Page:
Russian Alternative to SWIFT Dollar System Growing; Could Expand to Other Countries
The Russians have an alternative money transfer system up and running, and according to a report in RT, it has now surpassed SWIFT in popularity in that country. This is part of a broader effort by countries like Russia and China to limit their dependence on the US dollar and set up alternative financial channels outside of the global dollar system.
According to the Central Bank of Russia, 416 Russian companies and government organizations had joined the System for Transfer of Financial Messages (SPFS) as of September. They include the Russian Federal Treasury and large state corporations, including Gazprom Neft, Rosneft and others. Russian parliamentary committee on financial markets head Anatoly Aksakov told RT the country is now in talks with other countries to expand the payment system beyond Russian borders.
The number of users of our internal financial messages’ transfer system is now greater than that of those using SWIFT. We’re already holding talks with China, Iran and Turkey, along with several other countries, on linking our system with their systems.”
It appears the Russians could be developing a viable alternative to SWIFT.
SWIFT stands for the Society for Worldwide Interbank Financial Telecommunication. The system enables financial institutions to send and receive information about financial transactions in a secure, standardized environment. Since the dollar is the world reserve currency, SWIFT facilitates the international dollar system.
SWIFT give the US a great deal of leverage over other countries. The US has used the system as a stick before. In 2014 and 2015, it blocked several Russian banks from SWIFT as relations between the two countries deteriorated. Last fall, the US threatened to lock China out of the dollar system if it didn’t follow UN sanctions on North Korea.
The growth of the SPFS could lay the foundation for a more permanent alternative to SWIFT.
According to RT, the development of SPFS began in 2014 after the US blocked those Russian banks from SWIFT and threatened to disconnect the country altogether. The first transaction on the SPFS network involving a non-bank enterprise was completed in December 2017.
As Thomas Luongo noted in a recent article about SPFS published at LewRockwell.com, the development of an alternative to SWIFT should come as no surprise.
How much of this is boast and how much of it is reality remains to be seen, but the important point here is that the minute the US weaponized SWIFT for use in its foreign policy, something like this was bound to occur. China has its own internal system. And other countries are building theirs as well.”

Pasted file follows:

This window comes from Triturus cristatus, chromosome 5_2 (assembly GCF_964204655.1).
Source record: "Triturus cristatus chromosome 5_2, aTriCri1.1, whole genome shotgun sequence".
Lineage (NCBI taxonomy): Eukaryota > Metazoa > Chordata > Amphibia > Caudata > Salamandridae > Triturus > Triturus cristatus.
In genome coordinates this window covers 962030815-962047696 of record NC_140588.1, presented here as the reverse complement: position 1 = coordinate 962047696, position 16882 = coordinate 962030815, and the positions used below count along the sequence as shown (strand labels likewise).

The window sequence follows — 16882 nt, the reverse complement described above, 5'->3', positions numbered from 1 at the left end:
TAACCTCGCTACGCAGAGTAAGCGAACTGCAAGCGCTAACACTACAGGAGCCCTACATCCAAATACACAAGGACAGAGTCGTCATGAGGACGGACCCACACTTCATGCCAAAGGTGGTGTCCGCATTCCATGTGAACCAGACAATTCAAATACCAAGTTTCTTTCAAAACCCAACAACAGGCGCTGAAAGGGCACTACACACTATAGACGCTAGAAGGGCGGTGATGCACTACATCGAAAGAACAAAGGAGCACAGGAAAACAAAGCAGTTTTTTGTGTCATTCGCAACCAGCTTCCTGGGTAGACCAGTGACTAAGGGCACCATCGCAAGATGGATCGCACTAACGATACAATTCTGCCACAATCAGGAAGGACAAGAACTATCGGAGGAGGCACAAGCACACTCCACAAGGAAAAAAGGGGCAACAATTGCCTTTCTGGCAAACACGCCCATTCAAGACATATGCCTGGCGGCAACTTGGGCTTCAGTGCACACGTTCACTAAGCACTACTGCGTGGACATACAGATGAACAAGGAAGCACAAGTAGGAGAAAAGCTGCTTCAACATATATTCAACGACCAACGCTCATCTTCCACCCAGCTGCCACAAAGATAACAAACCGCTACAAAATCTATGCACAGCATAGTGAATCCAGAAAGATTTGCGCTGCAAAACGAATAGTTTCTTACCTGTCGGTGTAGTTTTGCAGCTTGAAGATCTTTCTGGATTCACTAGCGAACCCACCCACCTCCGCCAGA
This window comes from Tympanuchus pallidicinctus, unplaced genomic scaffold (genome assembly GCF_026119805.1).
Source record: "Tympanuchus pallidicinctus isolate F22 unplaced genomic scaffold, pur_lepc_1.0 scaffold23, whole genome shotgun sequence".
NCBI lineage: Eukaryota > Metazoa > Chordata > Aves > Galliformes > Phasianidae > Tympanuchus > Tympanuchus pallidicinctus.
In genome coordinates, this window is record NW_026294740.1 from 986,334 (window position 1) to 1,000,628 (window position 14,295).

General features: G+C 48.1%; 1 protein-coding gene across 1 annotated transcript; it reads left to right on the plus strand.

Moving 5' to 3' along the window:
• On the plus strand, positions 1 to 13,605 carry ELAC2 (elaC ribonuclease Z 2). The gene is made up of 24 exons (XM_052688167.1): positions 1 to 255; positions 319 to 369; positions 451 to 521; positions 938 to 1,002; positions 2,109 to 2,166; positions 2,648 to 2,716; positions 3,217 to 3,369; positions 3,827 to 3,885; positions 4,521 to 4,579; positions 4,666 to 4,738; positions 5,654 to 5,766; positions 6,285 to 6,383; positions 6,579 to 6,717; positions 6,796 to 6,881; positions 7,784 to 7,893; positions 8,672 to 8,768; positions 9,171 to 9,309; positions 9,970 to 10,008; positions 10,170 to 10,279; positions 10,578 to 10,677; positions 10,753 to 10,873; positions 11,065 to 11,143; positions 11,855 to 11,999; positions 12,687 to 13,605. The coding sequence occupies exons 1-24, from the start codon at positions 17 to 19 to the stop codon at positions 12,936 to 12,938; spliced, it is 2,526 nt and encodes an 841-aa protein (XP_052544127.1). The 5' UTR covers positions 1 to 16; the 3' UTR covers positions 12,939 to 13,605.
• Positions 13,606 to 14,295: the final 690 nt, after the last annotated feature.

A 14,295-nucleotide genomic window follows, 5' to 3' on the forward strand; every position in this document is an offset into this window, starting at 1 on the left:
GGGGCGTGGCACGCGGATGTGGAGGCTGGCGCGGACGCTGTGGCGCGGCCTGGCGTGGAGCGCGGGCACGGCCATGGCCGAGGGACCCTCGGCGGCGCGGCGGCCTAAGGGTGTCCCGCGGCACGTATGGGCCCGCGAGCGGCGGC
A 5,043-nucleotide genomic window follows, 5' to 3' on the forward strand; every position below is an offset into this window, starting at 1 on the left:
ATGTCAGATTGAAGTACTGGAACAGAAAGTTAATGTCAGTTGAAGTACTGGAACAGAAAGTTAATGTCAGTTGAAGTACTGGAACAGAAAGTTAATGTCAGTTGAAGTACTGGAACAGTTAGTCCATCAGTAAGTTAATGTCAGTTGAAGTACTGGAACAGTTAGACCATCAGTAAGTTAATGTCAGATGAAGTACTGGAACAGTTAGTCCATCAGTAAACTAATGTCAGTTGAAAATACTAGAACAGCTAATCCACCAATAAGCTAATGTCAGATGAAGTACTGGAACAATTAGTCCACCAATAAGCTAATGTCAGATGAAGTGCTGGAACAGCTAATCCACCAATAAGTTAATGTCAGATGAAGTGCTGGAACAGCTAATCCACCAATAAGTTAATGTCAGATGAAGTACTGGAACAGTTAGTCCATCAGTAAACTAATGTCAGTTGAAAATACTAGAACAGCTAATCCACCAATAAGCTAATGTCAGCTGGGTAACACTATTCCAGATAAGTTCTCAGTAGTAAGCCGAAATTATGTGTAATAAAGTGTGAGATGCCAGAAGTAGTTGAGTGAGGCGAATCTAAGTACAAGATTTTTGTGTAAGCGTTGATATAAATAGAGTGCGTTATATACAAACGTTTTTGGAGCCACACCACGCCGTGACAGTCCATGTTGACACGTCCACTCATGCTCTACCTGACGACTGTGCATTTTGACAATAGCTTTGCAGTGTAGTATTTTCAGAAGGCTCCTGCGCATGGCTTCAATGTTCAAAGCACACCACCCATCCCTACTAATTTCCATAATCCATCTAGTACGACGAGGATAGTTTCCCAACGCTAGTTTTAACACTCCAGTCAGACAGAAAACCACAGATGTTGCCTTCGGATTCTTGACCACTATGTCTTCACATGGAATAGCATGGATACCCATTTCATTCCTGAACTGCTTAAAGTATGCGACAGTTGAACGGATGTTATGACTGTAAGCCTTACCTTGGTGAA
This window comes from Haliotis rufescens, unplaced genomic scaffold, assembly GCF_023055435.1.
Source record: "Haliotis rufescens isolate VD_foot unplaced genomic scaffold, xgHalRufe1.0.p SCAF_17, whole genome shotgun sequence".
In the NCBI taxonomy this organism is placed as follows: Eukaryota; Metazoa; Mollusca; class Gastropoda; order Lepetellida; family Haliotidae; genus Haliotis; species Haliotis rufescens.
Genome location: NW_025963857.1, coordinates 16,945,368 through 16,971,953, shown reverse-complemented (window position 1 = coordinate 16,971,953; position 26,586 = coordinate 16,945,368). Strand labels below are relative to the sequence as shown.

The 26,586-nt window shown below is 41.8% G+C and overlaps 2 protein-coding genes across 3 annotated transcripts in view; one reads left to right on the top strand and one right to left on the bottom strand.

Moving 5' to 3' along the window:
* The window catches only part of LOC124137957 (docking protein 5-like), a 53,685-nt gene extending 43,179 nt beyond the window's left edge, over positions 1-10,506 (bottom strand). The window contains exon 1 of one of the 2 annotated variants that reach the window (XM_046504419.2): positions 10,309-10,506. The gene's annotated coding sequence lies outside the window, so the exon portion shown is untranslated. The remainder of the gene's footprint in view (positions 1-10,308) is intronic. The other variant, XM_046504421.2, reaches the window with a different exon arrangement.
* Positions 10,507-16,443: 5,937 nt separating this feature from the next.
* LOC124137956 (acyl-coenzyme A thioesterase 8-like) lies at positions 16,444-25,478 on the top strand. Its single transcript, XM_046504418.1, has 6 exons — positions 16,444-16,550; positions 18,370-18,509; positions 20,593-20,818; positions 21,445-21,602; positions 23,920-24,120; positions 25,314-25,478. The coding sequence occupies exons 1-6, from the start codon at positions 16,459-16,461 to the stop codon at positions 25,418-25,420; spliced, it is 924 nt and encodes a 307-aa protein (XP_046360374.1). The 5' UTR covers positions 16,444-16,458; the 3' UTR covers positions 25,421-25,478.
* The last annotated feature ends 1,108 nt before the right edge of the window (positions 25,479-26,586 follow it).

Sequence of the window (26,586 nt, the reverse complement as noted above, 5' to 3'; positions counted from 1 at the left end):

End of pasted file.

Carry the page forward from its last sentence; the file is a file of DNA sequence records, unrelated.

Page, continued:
And it’s not just countries that have traditionally rocky relations with the US looking for alternatives. In September, the EU announced plans to develop a special payment channel to circumvent US economic sanctions and facilitate trade with Iran.
As Luongo put it, once the cost of staying in SWIFT grew higher than creating an alternative, the decision was a no-brainer.
SWIFT is a monopoly system, a monopoly born of convenience and inertia thanks to it being neutral to whims of international political spats. Enter the late stage of imperial thinking in the US where our control over world affairs is waning first in the hearts and minds of various people around the world and then in policy and you have the beginning of the end of SWIFT as the only international financial transfer system.”
Countries like Russia and China have been taking other steps to minimize their exposure to the dollar – specifically buying gold. And they’re not alone. On net, central banks purchased 148.4 tons of the yellow metal in Q3. That was 22% higher year-on-year and the highest level of quarterly demand since Q4 2014. Russia, Turkey and Kazakhstan accounted for the lion’s share of purchase, but we even saw increases in gold reserves from two EU banks – Hungary and Poland.
Despite the fact the People’s Bank of China hasn’t reported an increase in its gold reserves, it’s almost certain the Chinese are adding to their hoard of the yellow metal. Meanwhile, China is selling off US debt. Russia has also dumped virtually all of its US Treasury holdings.
Jim Rogers has gone as far as to say the dollar is on the way out.
In the next few years, the American dollar is going to lose its position as the world’s reserve currency and the world’s medium of exchange.”
Whether things go that far remains to be seen, but it’s clear the world is not happy with the dollar being the only game in town and is moving aggressively to establish alternatives.
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